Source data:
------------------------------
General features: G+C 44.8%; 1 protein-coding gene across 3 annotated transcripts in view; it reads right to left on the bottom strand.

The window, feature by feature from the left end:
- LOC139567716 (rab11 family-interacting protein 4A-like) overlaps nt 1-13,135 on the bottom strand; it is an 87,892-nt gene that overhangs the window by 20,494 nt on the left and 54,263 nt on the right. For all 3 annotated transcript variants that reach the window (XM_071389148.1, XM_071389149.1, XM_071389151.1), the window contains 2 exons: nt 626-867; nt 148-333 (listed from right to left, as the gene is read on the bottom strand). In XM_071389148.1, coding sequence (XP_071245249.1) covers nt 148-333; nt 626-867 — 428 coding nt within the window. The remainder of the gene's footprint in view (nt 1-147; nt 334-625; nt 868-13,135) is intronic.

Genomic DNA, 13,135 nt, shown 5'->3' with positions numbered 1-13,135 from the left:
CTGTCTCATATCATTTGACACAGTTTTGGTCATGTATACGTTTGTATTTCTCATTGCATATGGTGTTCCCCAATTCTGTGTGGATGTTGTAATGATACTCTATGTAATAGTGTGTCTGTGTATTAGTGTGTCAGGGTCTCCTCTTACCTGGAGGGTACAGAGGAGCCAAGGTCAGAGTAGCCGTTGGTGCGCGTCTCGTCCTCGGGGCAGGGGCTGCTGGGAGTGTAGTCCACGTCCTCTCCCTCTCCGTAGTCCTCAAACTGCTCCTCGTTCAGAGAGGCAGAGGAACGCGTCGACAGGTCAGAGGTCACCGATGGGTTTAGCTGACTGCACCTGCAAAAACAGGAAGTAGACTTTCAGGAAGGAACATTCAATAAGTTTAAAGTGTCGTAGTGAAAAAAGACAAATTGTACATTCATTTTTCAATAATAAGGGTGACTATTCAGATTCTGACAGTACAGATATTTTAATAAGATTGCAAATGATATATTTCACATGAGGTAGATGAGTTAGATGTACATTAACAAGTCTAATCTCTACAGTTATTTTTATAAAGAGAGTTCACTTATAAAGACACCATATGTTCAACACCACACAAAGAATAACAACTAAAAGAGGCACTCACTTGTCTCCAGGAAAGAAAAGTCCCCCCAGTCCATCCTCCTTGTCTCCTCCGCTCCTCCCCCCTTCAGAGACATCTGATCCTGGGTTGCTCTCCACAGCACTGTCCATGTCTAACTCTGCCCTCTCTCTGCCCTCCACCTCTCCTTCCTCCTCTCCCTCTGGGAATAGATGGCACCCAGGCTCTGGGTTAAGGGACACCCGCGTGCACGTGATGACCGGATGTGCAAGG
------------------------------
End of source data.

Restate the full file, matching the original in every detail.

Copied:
General features: G+C 44.8%; 1 protein-coding gene across 3 annotated transcripts in view; it reads right to left on the bottom strand.

The window, feature by feature from the left end:
- LOC139567716 (rab11 family-interacting protein 4A-like) overlaps nt 1-13,135 on the bottom strand; it is an 87,892-nt gene that overhangs the window by 20,494 nt on the left and 54,263 nt on the right. For all 3 annotated transcript variants that reach the window (XM_071389148.1, XM_071389149.1, XM_071389151.1), the window contains 2 exons: nt 626-867; nt 148-333 (listed from right to left, as the gene is read on the bottom strand). In XM_071389148.1, coding sequence (XP_071245249.1) covers nt 148-333; nt 626-867 — 428 coding nt within the window. The remainder of the gene's footprint in view (nt 1-147; nt 334-625; nt 868-13,135) is intronic.

Genomic DNA, 13,135 nt, shown 5'->3' with positions numbered 1-13,135 from the left:
CTGTCTCATATCATTTGACACAGTTTTGGTCATGTATACGTTTGTATTTCTCATTGCATATGGTGTTCCCCAATTCTGTGTGGATGTTGTAATGATACTCTATGTAATAGTGTGTCTGTGTATTAGTGTGTCAGGGTCTCCTCTTACCTGGAGGGTACAGAGGAGCCAAGGTCAGAGTAGCCGTTGGTGCGCGTCTCGTCCTCGGGGCAGGGGCTGCTGGGAGTGTAGTCCACGTCCTCTCCCTCTCCGTAGTCCTCAAACTGCTCCTCGTTCAGAGAGGCAGAGGAACGCGTCGACAGGTCAGAGGTCACCGATGGGTTTAGCTGACTGCACCTGCAAAAACAGGAAGTAGACTTTCAGGAAGGAACATTCAATAAGTTTAAAGTGTCGTAGTGAAAAAAGACAAATTGTACATTCATTTTTCAATAATAAGGGTGACTATTCAGATTCTGACAGTACAGATATTTTAATAAGATTGCAAATGATATATTTCACATGAGGTAGATGAGTTAGATGTACATTAACAAGTCTAATCTCTACAGTTATTTTTATAAAGAGAGTTCACTTATAAAGACACCATATGTTCAACACCACACAAAGAATAACAACTAAAAGAGGCACTCACTTGTCTCCAGGAAAGAAAAGTCCCCCCAGTCCATCCTCCTTGTCTCCTCCGCTCCTCCCCCCTTCAGAGACATCTGATCCTGGGTTGCTCTCCACAGCACTGTCCATGTCTAACTCTGCCCTCTCTCTGCCCTCCACCTCTCCTTCCTCCTCTCCCTCTGGGAATAGATGGCACCCAGGCTCTGGGTTAAGGGACACCCGCGTGCACGTGATGACCGGATGTGCAAGG